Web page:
Once it arrived at my house, The Prophet Calls, a MG novel by Melanie Sumrow, immediately went to the top of my to be read stack.
Browsing: ages 10 & up
Path to the Stars: My Journey from Girl Scout to Rocket Scientist, by Sylvia Acevedo, is a fascinating autobiography for middle-graders.
If you’re looking for a lovely short middle-grade read with a lot of heart, Kate DiCamillo’s Louisiana’s Way Home is a great choice.
House of Dreams, written by Liz Rosenberg and illustrated by Julie Morstad, is an accessible biography of L.M. Montgomery.
In The Orphan Band of Springdale, author Anne Nesbet transports readers back to a simpler time, that’s not really that simple.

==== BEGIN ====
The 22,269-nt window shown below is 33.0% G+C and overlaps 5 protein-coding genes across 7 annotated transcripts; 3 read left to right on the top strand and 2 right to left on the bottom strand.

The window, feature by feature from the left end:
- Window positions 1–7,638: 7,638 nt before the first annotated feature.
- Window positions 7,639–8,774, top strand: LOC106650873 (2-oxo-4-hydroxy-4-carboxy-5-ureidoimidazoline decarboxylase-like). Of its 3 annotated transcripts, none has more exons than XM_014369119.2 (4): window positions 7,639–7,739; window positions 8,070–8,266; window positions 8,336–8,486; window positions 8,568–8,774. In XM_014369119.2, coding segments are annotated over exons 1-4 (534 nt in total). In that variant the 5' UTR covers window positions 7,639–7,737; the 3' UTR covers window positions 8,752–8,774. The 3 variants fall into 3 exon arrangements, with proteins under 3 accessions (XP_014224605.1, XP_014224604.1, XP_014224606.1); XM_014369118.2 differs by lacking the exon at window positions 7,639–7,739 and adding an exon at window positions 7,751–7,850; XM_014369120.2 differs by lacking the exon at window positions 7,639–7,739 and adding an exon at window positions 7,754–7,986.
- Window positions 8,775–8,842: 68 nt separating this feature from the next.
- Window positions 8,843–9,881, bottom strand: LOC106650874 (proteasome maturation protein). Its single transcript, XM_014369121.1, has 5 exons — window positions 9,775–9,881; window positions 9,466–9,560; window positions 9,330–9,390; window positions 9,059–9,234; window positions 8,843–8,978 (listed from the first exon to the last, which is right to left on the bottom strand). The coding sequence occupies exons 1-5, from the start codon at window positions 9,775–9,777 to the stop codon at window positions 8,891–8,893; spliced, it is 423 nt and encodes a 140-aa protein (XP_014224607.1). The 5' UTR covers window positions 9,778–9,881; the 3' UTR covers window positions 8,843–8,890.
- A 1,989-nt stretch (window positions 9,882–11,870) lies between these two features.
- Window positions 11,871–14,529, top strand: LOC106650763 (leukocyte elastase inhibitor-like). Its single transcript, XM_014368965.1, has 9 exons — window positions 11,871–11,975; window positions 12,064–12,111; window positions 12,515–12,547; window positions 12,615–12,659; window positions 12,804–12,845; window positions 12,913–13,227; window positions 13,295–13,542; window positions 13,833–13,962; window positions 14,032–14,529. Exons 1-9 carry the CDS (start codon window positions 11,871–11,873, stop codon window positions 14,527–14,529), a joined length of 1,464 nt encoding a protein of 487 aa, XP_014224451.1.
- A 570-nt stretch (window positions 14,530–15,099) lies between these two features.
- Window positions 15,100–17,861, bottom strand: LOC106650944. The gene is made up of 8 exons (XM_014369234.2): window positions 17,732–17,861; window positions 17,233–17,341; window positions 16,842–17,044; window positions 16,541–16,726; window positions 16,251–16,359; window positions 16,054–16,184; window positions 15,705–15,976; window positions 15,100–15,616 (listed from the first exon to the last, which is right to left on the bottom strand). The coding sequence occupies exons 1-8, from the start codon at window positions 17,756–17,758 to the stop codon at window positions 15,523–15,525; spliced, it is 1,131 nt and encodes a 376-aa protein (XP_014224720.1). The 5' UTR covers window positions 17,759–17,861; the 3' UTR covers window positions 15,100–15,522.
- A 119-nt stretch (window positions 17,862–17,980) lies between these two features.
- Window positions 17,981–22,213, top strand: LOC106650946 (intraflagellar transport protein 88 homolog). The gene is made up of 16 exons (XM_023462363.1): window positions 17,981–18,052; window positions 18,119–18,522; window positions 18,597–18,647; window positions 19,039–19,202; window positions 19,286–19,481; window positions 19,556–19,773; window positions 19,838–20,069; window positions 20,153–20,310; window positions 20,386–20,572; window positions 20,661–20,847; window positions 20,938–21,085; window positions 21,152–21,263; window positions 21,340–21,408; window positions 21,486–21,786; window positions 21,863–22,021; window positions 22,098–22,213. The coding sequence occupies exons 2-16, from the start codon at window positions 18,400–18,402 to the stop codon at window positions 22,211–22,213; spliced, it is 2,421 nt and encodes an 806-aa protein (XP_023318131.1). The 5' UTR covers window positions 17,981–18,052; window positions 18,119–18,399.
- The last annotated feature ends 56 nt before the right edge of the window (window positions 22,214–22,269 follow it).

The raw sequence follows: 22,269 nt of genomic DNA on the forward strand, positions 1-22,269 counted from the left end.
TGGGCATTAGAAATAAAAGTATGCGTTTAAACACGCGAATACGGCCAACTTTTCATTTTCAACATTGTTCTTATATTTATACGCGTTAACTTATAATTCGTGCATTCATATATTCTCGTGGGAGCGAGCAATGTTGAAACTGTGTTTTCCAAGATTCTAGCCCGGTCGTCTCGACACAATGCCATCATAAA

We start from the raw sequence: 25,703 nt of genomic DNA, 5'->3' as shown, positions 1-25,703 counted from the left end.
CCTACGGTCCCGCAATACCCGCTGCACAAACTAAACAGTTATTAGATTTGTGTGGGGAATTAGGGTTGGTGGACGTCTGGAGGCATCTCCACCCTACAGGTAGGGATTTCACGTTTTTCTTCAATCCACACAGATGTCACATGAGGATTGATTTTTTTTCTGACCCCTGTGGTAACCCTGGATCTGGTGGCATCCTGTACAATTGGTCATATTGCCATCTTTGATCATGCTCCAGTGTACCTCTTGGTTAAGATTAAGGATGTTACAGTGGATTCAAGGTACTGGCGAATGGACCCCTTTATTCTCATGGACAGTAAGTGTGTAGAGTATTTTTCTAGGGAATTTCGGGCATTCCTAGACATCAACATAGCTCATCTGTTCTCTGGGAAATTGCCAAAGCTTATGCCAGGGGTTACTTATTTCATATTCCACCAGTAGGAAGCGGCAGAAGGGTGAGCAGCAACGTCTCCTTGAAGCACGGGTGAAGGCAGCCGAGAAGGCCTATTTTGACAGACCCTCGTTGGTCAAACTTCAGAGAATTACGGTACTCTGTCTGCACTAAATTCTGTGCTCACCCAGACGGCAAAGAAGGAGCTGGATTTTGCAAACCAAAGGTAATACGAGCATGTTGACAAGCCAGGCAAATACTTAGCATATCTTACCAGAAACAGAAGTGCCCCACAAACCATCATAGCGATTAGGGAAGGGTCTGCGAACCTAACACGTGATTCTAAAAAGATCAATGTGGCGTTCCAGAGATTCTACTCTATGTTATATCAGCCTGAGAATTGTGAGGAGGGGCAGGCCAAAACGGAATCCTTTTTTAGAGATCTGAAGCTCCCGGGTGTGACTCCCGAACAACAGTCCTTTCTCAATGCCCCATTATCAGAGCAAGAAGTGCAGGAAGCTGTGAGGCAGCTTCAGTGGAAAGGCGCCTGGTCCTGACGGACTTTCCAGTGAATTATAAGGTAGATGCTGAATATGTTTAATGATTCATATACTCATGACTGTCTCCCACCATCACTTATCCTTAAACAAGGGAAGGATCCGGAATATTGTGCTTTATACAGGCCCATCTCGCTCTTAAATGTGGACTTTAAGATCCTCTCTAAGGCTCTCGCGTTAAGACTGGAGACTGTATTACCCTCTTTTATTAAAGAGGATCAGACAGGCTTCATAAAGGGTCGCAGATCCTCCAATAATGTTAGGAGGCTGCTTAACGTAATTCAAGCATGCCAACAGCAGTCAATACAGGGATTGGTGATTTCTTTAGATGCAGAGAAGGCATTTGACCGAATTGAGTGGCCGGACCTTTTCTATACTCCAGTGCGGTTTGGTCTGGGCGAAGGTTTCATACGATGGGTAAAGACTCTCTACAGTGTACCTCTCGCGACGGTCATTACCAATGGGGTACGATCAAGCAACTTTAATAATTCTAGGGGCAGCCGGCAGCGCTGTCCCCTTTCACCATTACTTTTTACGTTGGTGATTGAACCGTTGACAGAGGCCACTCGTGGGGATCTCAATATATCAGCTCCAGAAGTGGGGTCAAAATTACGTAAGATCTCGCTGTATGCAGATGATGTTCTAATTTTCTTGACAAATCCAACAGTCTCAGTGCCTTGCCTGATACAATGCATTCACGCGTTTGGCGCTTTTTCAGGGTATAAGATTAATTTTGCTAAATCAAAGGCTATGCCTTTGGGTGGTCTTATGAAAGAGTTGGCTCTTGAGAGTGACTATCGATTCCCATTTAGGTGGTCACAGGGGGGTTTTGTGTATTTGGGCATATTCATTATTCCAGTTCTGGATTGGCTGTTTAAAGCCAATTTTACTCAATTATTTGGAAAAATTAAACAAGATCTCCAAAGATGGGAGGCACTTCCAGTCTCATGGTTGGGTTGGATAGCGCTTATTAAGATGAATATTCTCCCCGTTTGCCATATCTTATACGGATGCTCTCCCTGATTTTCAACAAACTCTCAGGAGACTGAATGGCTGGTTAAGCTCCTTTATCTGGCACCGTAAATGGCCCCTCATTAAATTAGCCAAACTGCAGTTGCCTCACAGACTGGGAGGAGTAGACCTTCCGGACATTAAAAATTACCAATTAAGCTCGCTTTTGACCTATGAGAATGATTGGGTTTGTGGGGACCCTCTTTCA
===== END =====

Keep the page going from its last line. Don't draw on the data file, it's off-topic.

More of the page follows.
Obert Skye’s Wizard for Hire is the first book in a series, but it definitely stands alone. While the ending leaves room for expansion, it also provides a satisfying conclusion.
Switched isn’t a bad book. Jen Calonita’s writing is still easy and inviting. But it’s definitely the weakest book in the series.
The following are middle-grade books (listed in no particular order) I think deserve recognition, even though I haven’t read them yet.
If your father left for a trip and never came home, would you believe that he’s not coming back? That’s the premise of Lily’s Mountain, by Hannah Moderow.
Mira Bartók’s The Wonderling is set in a slightly steampunk Victorian land that borders between Dickensian realism and fairytale magic.